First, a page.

Those familiar with today’s Baku might think they’ve seen glitzy neo-classical style taken to the furthest limits of opulence. But step inside the Rixos Samaxi and you’re still likely to gasp. Despite the lonely location on a windswept rural ridge between Shamakha and Agsu, the sheer scale of this daring Las Vegas Versailles is nothing short of breathtaking. Oozing with brocade, gilt, hardwood and polished marble this is a structure designed to impress. Yet, as I rapidly discovered during a recent visit, the experience is simultaneously very human and personal – an unexpected paradox that underlies the philosophy of the tight knit management team – multi-lingual Turkish expat families who pour love and decades of shared experience into their gilded cage.
I arrive late one February afternoon with neither pre-arrangement nor booking. Tired and dirty from several days on the road I’m feeling entirely under-dressed for the hotel’s dazzling foyer. Nonetheless I’m greeted with faultless grace by immaculately dressed staff proffering lokum (Turkish delight) and a refreshing shot of sweetened lemon juice. The hotel complex is vast yet without any ado I’m whisked off on a very thorough ‘info-tour’ introducing me to every nook and cranny of the opulent building from the Klimt-y spa and optical-illusion indoor pool to the Monty Pythonesque nightclub whose soaring dome ceiling forms a surreal red ‘sky’ filled with flying horses.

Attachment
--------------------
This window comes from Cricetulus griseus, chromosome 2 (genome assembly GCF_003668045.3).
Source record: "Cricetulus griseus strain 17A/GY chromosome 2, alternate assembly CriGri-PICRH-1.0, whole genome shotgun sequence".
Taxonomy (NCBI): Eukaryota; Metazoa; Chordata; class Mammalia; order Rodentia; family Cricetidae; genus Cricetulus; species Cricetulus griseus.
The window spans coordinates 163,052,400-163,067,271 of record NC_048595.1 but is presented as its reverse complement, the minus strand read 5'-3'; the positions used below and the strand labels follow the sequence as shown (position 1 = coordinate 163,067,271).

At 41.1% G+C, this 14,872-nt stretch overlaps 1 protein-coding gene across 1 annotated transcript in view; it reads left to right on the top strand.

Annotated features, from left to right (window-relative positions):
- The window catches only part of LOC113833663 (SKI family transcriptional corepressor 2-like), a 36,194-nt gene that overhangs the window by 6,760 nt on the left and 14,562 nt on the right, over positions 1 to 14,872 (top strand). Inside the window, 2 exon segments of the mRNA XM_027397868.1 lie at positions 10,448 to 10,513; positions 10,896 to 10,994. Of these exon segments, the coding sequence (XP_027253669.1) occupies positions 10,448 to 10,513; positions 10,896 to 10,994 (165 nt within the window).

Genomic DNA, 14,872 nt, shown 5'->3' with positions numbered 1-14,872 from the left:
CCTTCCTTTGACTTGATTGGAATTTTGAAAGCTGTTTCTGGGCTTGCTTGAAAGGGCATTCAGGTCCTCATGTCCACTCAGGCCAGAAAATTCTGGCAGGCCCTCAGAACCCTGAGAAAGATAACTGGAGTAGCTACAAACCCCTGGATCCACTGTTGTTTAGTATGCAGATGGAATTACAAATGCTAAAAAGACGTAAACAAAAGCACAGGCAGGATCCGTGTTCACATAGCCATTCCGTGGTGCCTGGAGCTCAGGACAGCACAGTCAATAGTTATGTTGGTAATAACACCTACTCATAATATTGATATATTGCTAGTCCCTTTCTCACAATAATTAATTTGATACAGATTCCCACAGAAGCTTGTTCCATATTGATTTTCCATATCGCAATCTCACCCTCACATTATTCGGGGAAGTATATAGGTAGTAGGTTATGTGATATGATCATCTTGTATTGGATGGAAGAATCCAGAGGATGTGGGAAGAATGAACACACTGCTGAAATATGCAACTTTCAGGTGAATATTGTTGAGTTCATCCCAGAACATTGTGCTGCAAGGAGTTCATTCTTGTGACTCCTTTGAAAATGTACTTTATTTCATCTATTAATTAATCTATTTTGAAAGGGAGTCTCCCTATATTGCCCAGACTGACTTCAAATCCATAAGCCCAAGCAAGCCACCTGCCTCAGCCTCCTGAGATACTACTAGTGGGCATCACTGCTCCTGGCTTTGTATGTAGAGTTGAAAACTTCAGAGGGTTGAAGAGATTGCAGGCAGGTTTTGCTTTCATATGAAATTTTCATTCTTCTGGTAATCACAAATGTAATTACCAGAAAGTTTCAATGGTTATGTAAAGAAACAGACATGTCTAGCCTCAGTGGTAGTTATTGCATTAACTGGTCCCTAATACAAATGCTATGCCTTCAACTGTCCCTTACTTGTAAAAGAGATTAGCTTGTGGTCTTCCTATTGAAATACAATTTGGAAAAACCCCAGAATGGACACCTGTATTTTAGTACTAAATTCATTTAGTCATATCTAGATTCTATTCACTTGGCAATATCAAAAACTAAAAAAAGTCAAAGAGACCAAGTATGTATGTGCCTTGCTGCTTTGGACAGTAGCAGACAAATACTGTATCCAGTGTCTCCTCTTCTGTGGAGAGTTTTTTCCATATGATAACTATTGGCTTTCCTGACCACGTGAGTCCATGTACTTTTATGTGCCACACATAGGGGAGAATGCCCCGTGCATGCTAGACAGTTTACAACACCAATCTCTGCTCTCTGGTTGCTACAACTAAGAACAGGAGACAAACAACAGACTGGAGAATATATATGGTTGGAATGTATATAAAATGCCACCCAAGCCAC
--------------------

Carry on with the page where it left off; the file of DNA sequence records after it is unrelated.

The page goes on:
My guide is the tirelessly friendly guest relations manager Dina Yuksekova. Perfectly attired this elegant Moldovan-born lady is fluent in English, Russian, Romanian and, most helpfully given past roles in Azerbaijan, Antalya and Kazakhstan, Turkish. Indeed most of the hotel’s upper management appear to be Turkish including Dina’s effortlessly entertaining husband, the operations manager Ergin Sarp. An hour into the ‘info tour’ we break for ‘half time’ and over an excellent layered latte, Ergin and Dina recount many a humorous tale of their globetrotting lives, notably the comical misunderstandings of dealing with Anglophones abroad - Cockneys in Antalya, Scots and Geordies in Astana or Texans in ten-gallon hats out in the Russian Far East. Remotest Russia had been Ergin’s baptism of fire, spending two years on Sakhalin Island as a food manager in the oil & gas industry.
It could be -30 degrees with a 60kph wind – when that blew you’d just lie down and hope that the roof would stay attached to the building! There were some 3000 people to cater for yet when he arrived the potatoes to feed them all were still being peeled by hand by a team of babushkas.